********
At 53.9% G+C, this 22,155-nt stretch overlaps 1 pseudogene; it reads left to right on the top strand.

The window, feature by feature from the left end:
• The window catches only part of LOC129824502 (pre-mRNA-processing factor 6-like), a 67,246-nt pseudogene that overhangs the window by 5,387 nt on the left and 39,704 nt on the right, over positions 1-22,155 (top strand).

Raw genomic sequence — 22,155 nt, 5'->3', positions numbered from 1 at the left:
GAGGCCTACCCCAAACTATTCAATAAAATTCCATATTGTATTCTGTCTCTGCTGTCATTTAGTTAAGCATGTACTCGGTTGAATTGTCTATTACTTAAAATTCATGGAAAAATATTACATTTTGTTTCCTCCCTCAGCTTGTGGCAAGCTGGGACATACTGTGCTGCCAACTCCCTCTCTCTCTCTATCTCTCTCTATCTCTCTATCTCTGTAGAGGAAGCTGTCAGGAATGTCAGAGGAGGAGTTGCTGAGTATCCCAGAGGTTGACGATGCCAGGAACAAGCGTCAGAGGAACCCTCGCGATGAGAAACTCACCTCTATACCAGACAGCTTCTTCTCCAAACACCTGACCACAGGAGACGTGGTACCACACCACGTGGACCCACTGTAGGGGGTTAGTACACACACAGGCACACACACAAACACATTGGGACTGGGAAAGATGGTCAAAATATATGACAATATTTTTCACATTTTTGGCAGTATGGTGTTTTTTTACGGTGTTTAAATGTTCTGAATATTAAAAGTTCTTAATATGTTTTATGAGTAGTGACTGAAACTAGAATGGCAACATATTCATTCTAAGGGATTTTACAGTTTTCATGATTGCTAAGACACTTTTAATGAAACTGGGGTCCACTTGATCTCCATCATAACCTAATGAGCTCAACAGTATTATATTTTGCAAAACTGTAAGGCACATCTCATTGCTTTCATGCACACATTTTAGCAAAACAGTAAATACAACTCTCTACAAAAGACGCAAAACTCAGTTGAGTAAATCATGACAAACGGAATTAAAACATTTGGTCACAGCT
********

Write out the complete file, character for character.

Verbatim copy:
At 53.9% G+C, this 22,155-nt stretch overlaps 1 pseudogene; it reads left to right on the top strand.

The window, feature by feature from the left end:
• The window catches only part of LOC129824502 (pre-mRNA-processing factor 6-like), a 67,246-nt pseudogene that overhangs the window by 5,387 nt on the left and 39,704 nt on the right, over positions 1-22,155 (top strand).

Raw genomic sequence — 22,155 nt, 5'->3', positions numbered from 1 at the left:
GAGGCCTACCCCAAACTATTCAATAAAATTCCATATTGTATTCTGTCTCTGCTGTCATTTAGTTAAGCATGTACTCGGTTGAATTGTCTATTACTTAAAATTCATGGAAAAATATTACATTTTGTTTCCTCCCTCAGCTTGTGGCAAGCTGGGACATACTGTGCTGCCAACTCCCTCTCTCTCTCTATCTCTCTCTATCTCTCTATCTCTGTAGAGGAAGCTGTCAGGAATGTCAGAGGAGGAGTTGCTGAGTATCCCAGAGGTTGACGATGCCAGGAACAAGCGTCAGAGGAACCCTCGCGATGAGAAACTCACCTCTATACCAGACAGCTTCTTCTCCAAACACCTGACCACAGGAGACGTGGTACCACACCACGTGGACCCACTGTAGGGGGTTAGTACACACACAGGCACACACACAAACACATTGGGACTGGGAAAGATGGTCAAAATATATGACAATATTTTTCACATTTTTGGCAGTATGGTGTTTTTTTACGGTGTTTAAATGTTCTGAATATTAAAAGTTCTTAATATGTTTTATGAGTAGTGACTGAAACTAGAATGGCAACATATTCATTCTAAGGGATTTTACAGTTTTCATGATTGCTAAGACACTTTTAATGAAACTGGGGTCCACTTGATCTCCATCATAACCTAATGAGCTCAACAGTATTATATTTTGCAAAACTGTAAGGCACATCTCATTGCTTTCATGCACACATTTTAGCAAAACAGTAAATACAACTCTCTACAAAAGACGCAAAACTCAGTTGAGTAAATCATGACAAACGGAATTAAAACATTTGGTCACAGCT